7 The peninsula now designated Terra di Lecce, and called by the ancients sometimes Iapygia, at others Messapia, Calabria, and Salentina. The isthmus of this peninsula was supposed to be formed by a line drawn from Brindisi to Taranto.

8 The Gulf of Venice.

9 The Sea of Tuscany.

10 The Gulf of Salerno.

11 Capo di Leuca.

12 The Mediterranean.

13 Capo dell' Armi.

14 Of Vannes.

15 From the Heneti, whence is the race of wild mules. Iliad ii. 857.

16 Transpadana.

17 The Mediterranean.

18 The whole of the coast from Ravenna to Aquileia at the bottom of the Gulf of Venice is still covered with marshes and lagoons, as it was in the time of Strabo. The largest of these lagoons are at the mouths of the Po, the others at the mouths of the torrents which descend from the Alps.

19 Milan.

20 Apparently a mistake for Lucius Cornelius Scipio Asiaticus; we are unacquainted with any Caius Scipio.

21 The Lake of Como.

22 The source of the Adda is at the foot of Mount Braulio; the three sources of the Rhine issue from Mounts St. Bernardin, St. Barnabé, and Crispalt, at a considerable distance from the source of the Adda.

23 Padua.

24 This appears to have been the last census of the three taken under the reign of Augustus. The first occurred in the year of Rome 726, twenty-eight years before the Christian era; the number of citizens then amounted to 4,064,000, or, according to Eusebius, 4,011,017. The second was in the year of Rome 746, eight years before the Christian era; the number of citizens was then found to be 4,163,000. The third census was in the year of Rome 767, in the fourteenth year of the Christian era; the number of citizens at this time was 4,037,000, according to the monument of Ancyra, but according to Eusebius, 9,070,000.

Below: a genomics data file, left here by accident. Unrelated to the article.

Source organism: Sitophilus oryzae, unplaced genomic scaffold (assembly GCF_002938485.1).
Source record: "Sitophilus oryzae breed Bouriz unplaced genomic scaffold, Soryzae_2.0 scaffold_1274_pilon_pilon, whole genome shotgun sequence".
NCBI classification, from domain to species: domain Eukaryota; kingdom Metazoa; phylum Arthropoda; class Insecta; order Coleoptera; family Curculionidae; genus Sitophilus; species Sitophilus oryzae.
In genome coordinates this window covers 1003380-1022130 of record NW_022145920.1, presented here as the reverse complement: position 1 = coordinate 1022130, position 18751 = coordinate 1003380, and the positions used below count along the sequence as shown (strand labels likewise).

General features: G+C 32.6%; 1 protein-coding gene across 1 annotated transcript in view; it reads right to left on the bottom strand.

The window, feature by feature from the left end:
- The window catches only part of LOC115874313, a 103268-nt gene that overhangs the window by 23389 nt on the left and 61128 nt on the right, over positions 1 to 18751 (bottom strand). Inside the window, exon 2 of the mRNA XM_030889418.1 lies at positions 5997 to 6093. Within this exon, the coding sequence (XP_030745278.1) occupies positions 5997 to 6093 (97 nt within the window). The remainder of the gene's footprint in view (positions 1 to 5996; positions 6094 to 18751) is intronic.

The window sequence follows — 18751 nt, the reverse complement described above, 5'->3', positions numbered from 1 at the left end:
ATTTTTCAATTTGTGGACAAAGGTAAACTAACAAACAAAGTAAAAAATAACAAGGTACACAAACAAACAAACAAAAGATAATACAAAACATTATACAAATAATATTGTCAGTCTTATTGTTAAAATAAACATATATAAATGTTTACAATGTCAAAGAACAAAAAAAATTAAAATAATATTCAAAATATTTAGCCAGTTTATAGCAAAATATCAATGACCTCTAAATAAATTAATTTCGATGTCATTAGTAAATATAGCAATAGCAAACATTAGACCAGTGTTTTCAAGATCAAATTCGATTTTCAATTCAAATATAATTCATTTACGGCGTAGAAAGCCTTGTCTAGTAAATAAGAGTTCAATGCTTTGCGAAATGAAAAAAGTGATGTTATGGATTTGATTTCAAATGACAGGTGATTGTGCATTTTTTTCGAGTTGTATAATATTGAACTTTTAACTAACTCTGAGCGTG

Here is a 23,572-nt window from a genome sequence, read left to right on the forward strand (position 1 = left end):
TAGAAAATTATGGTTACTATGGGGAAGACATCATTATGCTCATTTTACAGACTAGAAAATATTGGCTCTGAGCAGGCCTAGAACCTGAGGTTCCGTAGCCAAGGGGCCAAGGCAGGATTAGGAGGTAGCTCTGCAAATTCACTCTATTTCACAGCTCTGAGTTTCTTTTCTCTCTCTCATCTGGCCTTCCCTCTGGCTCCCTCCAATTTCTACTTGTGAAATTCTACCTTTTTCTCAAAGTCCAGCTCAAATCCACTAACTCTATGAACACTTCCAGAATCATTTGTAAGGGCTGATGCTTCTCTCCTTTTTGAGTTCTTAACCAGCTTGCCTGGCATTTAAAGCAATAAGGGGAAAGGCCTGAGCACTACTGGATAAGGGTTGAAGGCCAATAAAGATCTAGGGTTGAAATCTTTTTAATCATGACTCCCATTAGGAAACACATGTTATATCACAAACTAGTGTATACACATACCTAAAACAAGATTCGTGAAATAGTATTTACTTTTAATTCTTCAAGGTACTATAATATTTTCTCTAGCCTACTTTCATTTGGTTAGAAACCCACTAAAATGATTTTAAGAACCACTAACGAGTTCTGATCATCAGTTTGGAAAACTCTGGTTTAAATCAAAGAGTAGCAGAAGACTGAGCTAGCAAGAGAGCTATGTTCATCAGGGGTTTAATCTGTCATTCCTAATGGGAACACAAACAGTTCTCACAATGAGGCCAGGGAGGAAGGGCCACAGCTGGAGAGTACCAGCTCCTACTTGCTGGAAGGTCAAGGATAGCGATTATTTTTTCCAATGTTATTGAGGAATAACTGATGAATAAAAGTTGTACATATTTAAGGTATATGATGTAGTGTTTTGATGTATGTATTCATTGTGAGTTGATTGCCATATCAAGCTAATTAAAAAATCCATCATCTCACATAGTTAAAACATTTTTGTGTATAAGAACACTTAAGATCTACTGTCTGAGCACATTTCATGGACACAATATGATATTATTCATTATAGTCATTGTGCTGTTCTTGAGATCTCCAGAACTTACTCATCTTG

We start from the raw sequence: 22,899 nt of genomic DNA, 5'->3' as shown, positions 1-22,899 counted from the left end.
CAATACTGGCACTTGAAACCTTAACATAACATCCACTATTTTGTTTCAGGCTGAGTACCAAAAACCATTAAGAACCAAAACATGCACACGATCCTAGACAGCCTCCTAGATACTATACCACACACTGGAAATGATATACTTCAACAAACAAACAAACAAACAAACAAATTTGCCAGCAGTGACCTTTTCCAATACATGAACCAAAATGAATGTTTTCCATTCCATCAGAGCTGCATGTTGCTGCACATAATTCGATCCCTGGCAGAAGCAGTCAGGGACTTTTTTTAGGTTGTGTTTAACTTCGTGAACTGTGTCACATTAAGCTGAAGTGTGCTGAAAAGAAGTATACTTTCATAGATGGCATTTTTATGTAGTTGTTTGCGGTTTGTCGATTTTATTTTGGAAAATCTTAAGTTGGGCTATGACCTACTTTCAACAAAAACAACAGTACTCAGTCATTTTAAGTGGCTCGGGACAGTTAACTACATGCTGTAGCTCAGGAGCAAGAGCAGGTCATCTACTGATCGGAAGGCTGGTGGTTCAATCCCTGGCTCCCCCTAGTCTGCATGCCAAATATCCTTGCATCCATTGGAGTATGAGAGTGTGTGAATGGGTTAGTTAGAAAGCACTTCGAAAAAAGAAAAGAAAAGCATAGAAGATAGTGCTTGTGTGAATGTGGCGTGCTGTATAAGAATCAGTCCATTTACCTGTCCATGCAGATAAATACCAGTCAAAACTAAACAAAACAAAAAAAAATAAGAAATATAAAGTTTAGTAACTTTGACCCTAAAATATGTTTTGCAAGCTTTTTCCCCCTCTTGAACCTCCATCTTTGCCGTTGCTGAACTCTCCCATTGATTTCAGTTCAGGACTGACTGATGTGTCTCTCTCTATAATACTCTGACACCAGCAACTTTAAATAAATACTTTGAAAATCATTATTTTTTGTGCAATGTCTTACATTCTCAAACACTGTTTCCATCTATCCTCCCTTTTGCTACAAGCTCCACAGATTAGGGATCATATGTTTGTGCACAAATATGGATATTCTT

25 Chioggia.

26 The Bacchiglione.

27 ξυλοπαγὴς ὅλη. We have followed the rendering of the French translators; however, Guarini, Buonaccivoli, Xylander, Siebenkees, and Bréquigny, all understand Strabo to mean that the city was built entirely of wood.

28 Altino.

29 Butrio.

30 Spinazino.

31 Oderzo.

32 Adria.

33 Vicenza.

34 About the year 186 before the Christian era.

35 Friesach in Steiermark.

36 113 years before the Christian era.

37 Giovanni del Carso.

38 The present Timavo.

39 The Adriatic.

40 The three islands of Tremiti, namely Domenico, Nicola, and Caprara, opposite Monte Gargano.

41 Arpino.

42 Phaethusa, Lampetie, and Lampethusa. See Virg. cel. vi. 62; Æn. x. 190; Ovid Met. ii.

43 Either this passage has undergone alteration, or else Strabo is the only writer who informs us that certain mythological traditions distinguished the Eridanus from the Po, placing the former of these rivers in the vicinity of the latter. The père Bardetti thinks the Greeks originally confounded the Eretenus, a tributary of the Po, with the name Eridanus.

44 Probably Guinea-hens.